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William de Worde, well-meaning younger son of reactionary nobility, has been providing a monthly newsletter to the elite using engraving. Then he is struck (and seriously bruised) by the power of the press. The dwarves responsible convince William to expand his letter and the Ankh-Morpork Times is born. Soon William has a staff, including Sacharissa Cripslock, a genteel young lady with a knack for headline writing, and photographer Otto Chriek. Otto's vampirism causes difficulties: flash pictures cause him to crumble to dust and need reconstitution, and he must battle his desire for blood, particularly Sacharissa's. When Lord Vetinari is accused of attempted murder, the City Watch investigates the peculiar circumstances, but William wants to know what really happened. The odds for his survival drop as his questions multiply.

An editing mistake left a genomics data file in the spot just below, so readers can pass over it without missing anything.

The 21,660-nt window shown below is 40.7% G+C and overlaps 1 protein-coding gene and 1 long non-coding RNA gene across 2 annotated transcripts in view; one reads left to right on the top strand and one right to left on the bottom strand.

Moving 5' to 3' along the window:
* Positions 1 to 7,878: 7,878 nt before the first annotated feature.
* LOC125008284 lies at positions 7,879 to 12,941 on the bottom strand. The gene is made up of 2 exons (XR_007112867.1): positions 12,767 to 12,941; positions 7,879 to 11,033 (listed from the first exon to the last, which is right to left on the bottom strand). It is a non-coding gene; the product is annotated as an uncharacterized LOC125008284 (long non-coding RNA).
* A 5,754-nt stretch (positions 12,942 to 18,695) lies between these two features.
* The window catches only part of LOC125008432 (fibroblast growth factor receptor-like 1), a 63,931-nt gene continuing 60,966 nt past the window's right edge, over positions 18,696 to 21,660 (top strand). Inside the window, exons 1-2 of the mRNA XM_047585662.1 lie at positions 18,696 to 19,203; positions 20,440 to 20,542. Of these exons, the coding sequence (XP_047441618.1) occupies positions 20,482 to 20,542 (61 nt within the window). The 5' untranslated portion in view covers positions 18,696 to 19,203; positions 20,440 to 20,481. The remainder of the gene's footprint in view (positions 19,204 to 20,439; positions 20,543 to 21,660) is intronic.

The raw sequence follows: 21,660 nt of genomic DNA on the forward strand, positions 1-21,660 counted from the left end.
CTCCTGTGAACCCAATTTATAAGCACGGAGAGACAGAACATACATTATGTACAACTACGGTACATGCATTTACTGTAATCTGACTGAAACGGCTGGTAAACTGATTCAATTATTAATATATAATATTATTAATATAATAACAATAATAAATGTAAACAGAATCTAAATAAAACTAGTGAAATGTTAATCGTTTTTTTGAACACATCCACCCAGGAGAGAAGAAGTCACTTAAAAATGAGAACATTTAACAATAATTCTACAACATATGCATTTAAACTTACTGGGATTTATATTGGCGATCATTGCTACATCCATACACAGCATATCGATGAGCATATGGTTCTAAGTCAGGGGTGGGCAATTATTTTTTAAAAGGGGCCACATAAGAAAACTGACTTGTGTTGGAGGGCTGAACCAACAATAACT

The Truth is satirical, British, and full of sly jokes. Although this cake doesn't rise quite as high as it did in previous volumes, even ordinary Pratchett is pretty darn good, and those who haven't read a Discworld novel before can start here and go on to that incredible backlist. --Nona Vero --This text refers to an out of print or unavailable edition of this title.
Trying to summarize a novel by Terry Pratchett is the best way to kill the jokes, so I won't do that. But, he was the best thing going since Mad Magazine. Read morePublished 21 days ago by Raczek's Roughnecks
I am not quite finished reading the book, but and as with all the other discworld books I have read so far, I very much enjoy the clever humor, and I especially enjoy the books... Read morePublished 4 months ago by Claire